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The Changing Moral Focus of Newborn Screening: An Ethical Analysis by the President's Council on Bioethics

The President's Council on Bioethics
Washington, D.C.
December 2008


The Changing Moral Focus of Newborn Screening is a white paper of the President's Council on Bioethics. The Council was established on November 28, 2001, to advise the President on bioethical issues related to advances in biomedical science and technology. In connection with its advisory role, the Council undertakes fundamental inquiry into the human and moral significance of developments in biomedical and behavioral science and technology, with the aim of fostering greater understanding and public discussion of bioethical issues.

The subject of this white paper is a type of genetic screening that is widely practiced in the United States—and yet little understood, especially by the parents of the nearly four million newborns who are screened every year. In the last few years, both the practice and the moral focus of newborn screening have begun to change, also in ways that are little understood or publicly discussed. With the hope of promoting discussion and understanding of these changes, among policymakers and the public at large, the Council undertook the inquiry that now culminates in the publication of this white paper.

The origins of this inquiry date back to December 2005, when the Council began to consider the topic of children and bioethics; in September 2006, the Council also took up the topic of ethical issues in genetic research and technology. This white paper began to take shape at the confluence of these two broader streams of inquiry. It reflects a careful study of the published literature on the ethics, policy dimensions, and technologies of newborn screening. The ideas and arguments presented herein were initially developed in working papers authored by the Council staff and in discussions among the Council members themselves.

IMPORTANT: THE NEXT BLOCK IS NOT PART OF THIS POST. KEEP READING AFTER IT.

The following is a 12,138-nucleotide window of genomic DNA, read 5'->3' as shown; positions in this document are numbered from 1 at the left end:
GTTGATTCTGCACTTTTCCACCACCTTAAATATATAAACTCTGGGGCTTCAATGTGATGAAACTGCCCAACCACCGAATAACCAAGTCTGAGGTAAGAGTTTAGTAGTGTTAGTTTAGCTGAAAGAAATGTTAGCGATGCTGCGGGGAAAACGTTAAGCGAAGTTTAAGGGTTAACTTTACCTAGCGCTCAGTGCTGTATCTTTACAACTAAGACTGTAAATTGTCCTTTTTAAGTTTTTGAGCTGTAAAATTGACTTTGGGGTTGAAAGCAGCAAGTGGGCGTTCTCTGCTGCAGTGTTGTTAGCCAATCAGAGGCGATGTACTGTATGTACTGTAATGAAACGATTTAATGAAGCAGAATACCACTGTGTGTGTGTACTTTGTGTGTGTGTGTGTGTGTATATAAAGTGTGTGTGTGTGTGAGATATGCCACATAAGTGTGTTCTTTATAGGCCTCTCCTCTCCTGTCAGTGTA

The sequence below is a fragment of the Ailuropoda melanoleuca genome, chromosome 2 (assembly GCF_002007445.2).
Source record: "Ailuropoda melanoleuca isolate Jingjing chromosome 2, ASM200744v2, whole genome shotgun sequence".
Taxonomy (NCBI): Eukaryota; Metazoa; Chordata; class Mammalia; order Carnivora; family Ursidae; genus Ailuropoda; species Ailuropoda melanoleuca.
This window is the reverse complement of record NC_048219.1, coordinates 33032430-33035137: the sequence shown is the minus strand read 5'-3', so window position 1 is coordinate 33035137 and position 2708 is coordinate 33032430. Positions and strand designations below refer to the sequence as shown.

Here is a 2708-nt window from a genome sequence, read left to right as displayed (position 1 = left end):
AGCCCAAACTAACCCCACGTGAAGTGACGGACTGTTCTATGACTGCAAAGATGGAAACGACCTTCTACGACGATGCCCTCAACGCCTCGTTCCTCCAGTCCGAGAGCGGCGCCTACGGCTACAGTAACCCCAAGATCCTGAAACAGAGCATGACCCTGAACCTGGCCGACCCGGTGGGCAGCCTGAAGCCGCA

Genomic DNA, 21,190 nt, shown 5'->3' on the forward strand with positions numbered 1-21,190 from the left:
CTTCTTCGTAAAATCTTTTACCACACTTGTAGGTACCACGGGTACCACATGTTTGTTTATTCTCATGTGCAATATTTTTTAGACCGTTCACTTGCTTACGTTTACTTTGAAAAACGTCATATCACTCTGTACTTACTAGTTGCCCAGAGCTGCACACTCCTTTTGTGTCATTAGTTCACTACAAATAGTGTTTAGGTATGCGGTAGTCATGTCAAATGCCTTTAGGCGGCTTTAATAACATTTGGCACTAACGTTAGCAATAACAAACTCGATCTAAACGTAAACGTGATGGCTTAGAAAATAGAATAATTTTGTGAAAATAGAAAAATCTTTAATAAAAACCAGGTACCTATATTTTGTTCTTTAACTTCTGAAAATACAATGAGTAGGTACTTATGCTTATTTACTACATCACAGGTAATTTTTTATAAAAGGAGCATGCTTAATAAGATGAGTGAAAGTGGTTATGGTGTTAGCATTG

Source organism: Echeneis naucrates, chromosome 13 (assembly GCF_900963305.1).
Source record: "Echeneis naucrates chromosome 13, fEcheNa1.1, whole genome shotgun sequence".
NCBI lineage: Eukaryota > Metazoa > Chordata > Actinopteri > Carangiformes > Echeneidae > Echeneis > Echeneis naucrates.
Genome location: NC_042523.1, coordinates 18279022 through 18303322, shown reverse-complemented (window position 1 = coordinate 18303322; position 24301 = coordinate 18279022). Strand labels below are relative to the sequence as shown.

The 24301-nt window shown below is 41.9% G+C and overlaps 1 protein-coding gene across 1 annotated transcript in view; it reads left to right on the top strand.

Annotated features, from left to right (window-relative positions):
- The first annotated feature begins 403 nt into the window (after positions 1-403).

The ideas and arguments in this white paper have been shaped in significant ways by presentations at Council meetings by some of the leading experts and scholars in the field: Duane Alexander, director of the National Institute of Child Health and Human Development; Jeffrey R. Botkin of the University of Utah School of Medicine; Francis Collins, former director of the National Human Genome Research Institute; Norma n Fost of the University of Wisconsin School of Medicine and Public Health; Kathy Hudson, director of the Genetics and Public Policy Center; Michael S. Watson, executive director of the American College of Medical Genetics; and Nancy Wexler, president of the Hereditary Disease Foundation. (Transcripts of their remarks are available online at The Council extends its thanks to these individuals and to Michele A. Lloyd-Puryear, chief of the Genetic Services Branch of the Maternal and Child Health Bureau at the Health Services and Resources Administration, U.S. Department of Health and Human Services, and Kevin Fitzgerald, the David Lauler Professor of Catholic Health Care Ethics at Georgetown University, who met with the Council staff to discuss ethical issues confronting the practice of newborn screening today.

Finally, the Council is grateful to the following experts for their willingness to read and offer criticism of earlier drafts of portions of this white paper: Duane Alexander, Jeffrey R. Botkin, Wylie Burke of the University of Washington, Ellen Wright Clayton of Vanderbilt University Law School, Thomas Murray of The Hastings Center, Lainie Friedman Ross of the University of Chicago, and Benjamin S. Wilfond of the University of Washington School of Medicine.


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